Mackenzie DeJong, Human Sciences Specialist, Family Wellbeing
The holiday season brings plenty of changes, festivities, and time at home for children. How they handle it all is affected by their temperament.
Temperament, originally studied by psychologists Alexander Thomas and Stella Chess, determines how individuals fall on a continuum for each of nine traits.
Parents, caregivers, friends, and family members can use temperament to predict how a child will act in a situation and plan accordingly.
So how might the different traits play out in winter holiday settings?
A child with a high activity level is restless when quiet activities are expected for a long period of time. They are also likely the ones roaming around the house, while the child with a low activity level is happy cuddling up on the couch with some hot cocoa, a blanket, and a favorite movie on TV.
Less adaptable children have trouble changing from their usual school schedule to the break schedule with holiday activities. The adaptable child is probably excited for the change and for the hubbub that comes with it.
When entering family holiday events, the withdrawing child might take time to warm up to the situation rather than feeling comfortable hugging their great-aunt who they haven’t seen in a while. The approaching child might be the one who runs off and is sledding at the snow hill with a family they don’t even know.
A highly distractible child may be noticing every conversation, interaction and smirk the adults make at a family gathering, while the less distractible child is able to tune out all the adult interactions and play on their own.
Will you know whether your intense child likes their new presents? Absolutely. Depending on how intense the child is, they might shout and jump up and down when they open a gift. The less intense child might love their present just as much but expresses it much more quietly. They may open each present without more than a “thank you” and a smile.
“Holiday joy!” might be the motto of your high mood child, and they may have been insisting to put up the festive decorations back in October. The lower mood children, even if they are grateful for the holiday season and all it brings, might not show it on their face.
The persistent child may be happy to play one game or with one toy for quite a long while, even if the group is ready to move on. The less persistent child might have never quite finished the chore you asked them to get done before everyone came over.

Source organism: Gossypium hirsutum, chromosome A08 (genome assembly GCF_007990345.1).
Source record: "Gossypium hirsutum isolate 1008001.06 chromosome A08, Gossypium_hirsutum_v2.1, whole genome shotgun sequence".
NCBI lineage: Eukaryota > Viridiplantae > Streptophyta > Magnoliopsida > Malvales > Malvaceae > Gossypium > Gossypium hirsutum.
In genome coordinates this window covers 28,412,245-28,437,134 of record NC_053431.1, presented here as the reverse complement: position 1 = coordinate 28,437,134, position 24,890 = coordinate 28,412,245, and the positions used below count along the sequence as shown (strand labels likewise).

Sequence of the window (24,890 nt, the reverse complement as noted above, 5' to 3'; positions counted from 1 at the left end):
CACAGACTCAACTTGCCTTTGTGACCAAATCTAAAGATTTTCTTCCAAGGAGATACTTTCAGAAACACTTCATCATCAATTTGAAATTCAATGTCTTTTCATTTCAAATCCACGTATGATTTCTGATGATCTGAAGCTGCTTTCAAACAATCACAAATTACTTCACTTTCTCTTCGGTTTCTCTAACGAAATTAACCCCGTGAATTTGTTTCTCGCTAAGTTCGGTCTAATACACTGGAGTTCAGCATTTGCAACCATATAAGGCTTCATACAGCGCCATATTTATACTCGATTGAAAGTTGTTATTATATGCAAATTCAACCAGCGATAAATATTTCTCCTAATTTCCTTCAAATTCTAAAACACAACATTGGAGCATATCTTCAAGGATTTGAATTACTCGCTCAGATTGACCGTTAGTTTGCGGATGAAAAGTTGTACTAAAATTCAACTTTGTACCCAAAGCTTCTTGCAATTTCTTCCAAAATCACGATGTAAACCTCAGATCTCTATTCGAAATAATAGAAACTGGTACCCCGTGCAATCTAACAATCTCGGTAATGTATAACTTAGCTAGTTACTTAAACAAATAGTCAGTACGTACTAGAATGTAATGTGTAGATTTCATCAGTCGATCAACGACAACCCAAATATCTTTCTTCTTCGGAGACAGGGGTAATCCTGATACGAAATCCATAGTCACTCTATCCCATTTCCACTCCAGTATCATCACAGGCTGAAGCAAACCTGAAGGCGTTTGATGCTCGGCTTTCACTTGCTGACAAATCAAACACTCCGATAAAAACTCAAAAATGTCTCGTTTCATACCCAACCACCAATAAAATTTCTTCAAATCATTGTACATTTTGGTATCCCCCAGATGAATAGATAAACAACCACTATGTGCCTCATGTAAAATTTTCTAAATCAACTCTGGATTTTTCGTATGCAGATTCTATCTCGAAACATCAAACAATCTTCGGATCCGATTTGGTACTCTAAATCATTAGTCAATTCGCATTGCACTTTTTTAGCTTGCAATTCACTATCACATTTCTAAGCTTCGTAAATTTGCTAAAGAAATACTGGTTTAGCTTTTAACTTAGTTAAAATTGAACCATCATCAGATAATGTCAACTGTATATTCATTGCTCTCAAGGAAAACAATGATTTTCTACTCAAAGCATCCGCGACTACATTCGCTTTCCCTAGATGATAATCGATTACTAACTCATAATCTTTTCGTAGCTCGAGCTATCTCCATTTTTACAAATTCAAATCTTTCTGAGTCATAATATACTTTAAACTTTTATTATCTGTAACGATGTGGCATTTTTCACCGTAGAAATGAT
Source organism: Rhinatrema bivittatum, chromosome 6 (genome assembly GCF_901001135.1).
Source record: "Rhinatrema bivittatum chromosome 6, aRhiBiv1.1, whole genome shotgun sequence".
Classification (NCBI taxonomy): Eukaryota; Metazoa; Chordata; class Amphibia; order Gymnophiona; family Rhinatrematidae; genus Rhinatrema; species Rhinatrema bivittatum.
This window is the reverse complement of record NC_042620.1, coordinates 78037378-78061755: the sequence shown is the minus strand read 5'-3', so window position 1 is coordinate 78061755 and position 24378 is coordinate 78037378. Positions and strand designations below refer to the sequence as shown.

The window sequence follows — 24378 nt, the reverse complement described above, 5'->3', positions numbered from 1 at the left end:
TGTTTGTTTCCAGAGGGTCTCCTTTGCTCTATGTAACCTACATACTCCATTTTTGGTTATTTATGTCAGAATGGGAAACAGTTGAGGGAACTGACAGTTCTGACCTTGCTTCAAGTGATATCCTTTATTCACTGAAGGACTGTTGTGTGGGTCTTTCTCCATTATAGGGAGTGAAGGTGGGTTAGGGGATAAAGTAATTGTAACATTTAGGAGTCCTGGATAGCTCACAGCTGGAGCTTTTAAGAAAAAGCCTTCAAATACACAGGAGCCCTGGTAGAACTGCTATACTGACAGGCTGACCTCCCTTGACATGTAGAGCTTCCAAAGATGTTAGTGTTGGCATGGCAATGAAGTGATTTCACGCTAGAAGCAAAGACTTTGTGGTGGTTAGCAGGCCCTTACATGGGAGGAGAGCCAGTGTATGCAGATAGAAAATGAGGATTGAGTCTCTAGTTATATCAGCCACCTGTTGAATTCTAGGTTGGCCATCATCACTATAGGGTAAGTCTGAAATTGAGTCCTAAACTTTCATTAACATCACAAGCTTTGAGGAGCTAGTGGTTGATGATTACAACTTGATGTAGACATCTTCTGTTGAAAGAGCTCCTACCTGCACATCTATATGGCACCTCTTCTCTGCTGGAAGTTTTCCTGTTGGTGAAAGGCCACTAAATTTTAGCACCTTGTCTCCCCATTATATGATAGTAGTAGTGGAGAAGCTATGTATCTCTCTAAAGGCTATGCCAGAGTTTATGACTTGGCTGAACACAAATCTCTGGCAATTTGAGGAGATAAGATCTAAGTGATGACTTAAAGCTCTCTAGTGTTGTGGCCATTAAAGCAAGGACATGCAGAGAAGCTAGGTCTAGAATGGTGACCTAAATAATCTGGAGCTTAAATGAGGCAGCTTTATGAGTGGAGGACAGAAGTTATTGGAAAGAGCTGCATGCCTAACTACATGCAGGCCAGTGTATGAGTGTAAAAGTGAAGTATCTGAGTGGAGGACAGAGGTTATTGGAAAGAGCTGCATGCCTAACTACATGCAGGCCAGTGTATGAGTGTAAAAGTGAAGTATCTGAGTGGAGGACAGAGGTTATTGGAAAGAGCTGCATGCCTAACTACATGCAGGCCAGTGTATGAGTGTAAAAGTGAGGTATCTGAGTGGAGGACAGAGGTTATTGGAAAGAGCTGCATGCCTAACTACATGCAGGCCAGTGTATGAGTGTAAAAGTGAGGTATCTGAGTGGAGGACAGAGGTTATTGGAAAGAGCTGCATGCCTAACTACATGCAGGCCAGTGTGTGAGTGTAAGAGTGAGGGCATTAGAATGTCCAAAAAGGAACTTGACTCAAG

Your child’s regularity will be affected by all the schedule changes as well. A less regular child typically gets hungry, sleeps, and goes to the bathroom at unpredictable times, while a regular child can be more predictable and often operates on a schedule. During the holidays, a few questions that might come are “Will they be hungry at dinner time? Will they need to go to the bathroom right after you get out of town? Will they be so exhausted from all the excitement that they can barely stay awake during gift opening?”
A sensitive child could feel overwhelmed by the new sights, unfamiliar smells, and loud noises at a gathering. The added stimulation could make them more irritable, or they may simply need more breaks. Less sensitive children might not remember to go to the bathroom because they were so busy playing with their cousins they forgot to check in on their bodily cues. Weather wise, the sensitive child may get cold quickly and will opt to stay inside, while the less sensitive child thinks “the cold never bothered me anyway” and runs outside to play for hours.
As you can see, temperament plays a part in how so many holiday scenarios may go. The key is to start to understand your child’s temperament and plan accordingly!
For more information relating to temperament, check out The Science of Parenting podcast, available on Facebook, www.scienceofparenting.org, and anywhere you can listen to podcasts.
Enjoy the holiday season!